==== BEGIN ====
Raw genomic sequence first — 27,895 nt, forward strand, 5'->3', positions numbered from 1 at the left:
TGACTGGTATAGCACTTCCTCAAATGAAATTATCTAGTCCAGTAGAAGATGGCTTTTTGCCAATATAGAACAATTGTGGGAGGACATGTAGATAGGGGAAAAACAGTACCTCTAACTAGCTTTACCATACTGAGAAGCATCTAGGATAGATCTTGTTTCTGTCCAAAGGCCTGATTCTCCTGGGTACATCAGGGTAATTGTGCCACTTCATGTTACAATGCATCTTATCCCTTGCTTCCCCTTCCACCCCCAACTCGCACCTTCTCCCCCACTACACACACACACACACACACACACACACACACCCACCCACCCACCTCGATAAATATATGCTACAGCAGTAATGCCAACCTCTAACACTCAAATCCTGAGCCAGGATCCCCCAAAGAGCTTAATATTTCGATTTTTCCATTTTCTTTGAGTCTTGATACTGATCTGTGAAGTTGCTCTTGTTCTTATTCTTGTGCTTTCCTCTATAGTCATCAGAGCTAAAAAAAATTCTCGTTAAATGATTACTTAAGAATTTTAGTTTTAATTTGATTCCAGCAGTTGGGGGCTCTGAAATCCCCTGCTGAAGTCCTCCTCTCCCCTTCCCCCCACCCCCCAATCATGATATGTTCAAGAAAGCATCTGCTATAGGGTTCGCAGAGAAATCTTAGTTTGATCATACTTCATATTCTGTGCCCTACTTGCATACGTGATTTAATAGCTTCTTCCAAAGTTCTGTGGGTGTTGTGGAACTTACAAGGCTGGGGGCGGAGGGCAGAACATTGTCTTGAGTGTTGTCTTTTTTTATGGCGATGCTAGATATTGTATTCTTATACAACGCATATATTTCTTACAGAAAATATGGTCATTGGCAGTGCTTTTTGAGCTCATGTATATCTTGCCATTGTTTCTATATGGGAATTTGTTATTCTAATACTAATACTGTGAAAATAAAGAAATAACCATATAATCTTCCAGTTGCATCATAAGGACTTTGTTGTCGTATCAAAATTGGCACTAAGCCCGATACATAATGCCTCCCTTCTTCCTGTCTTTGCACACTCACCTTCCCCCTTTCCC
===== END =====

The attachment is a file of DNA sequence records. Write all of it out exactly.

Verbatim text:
Raw genomic sequence first — 27,895 nt, forward strand, 5'->3', positions numbered from 1 at the left:
TGACTGGTATAGCACTTCCTCAAATGAAATTATCTAGTCCAGTAGAAGATGGCTTTTTGCCAATATAGAACAATTGTGGGAGGACATGTAGATAGGGGAAAAACAGTACCTCTAACTAGCTTTACCATACTGAGAAGCATCTAGGATAGATCTTGTTTCTGTCCAAAGGCCTGATTCTCCTGGGTACATCAGGGTAATTGTGCCACTTCATGTTACAATGCATCTTATCCCTTGCTTCCCCTTCCACCCCCAACTCGCACCTTCTCCCCCACTACACACACACACACACACACACACACACACACCCACCCACCCACCTCGATAAATATATGCTACAGCAGTAATGCCAACCTCTAACACTCAAATCCTGAGCCAGGATCCCCCAAAGAGCTTAATATTTCGATTTTTCCATTTTCTTTGAGTCTTGATACTGATCTGTGAAGTTGCTCTTGTTCTTATTCTTGTGCTTTCCTCTATAGTCATCAGAGCTAAAAAAAATTCTCGTTAAATGATTACTTAAGAATTTTAGTTTTAATTTGATTCCAGCAGTTGGGGGCTCTGAAATCCCCTGCTGAAGTCCTCCTCTCCCCTTCCCCCCACCCCCCAATCATGATATGTTCAAGAAAGCATCTGCTATAGGGTTCGCAGAGAAATCTTAGTTTGATCATACTTCATATTCTGTGCCCTACTTGCATACGTGATTTAATAGCTTCTTCCAAAGTTCTGTGGGTGTTGTGGAACTTACAAGGCTGGGGGCGGAGGGCAGAACATTGTCTTGAGTGTTGTCTTTTTTTATGGCGATGCTAGATATTGTATTCTTATACAACGCATATATTTCTTACAGAAAATATGGTCATTGGCAGTGCTTTTTGAGCTCATGTATATCTTGCCATTGTTTCTATATGGGAATTTGTTATTCTAATACTAATACTGTGAAAATAAAGAAATAACCATATAATCTTCCAGTTGCATCATAAGGACTTTGTTGTCGTATCAAAATTGGCACTAAGCCCGATACATAATGCCTCCCTTCTTCCTGTCTTTGCACACTCACCTTCCCCCTTTCCC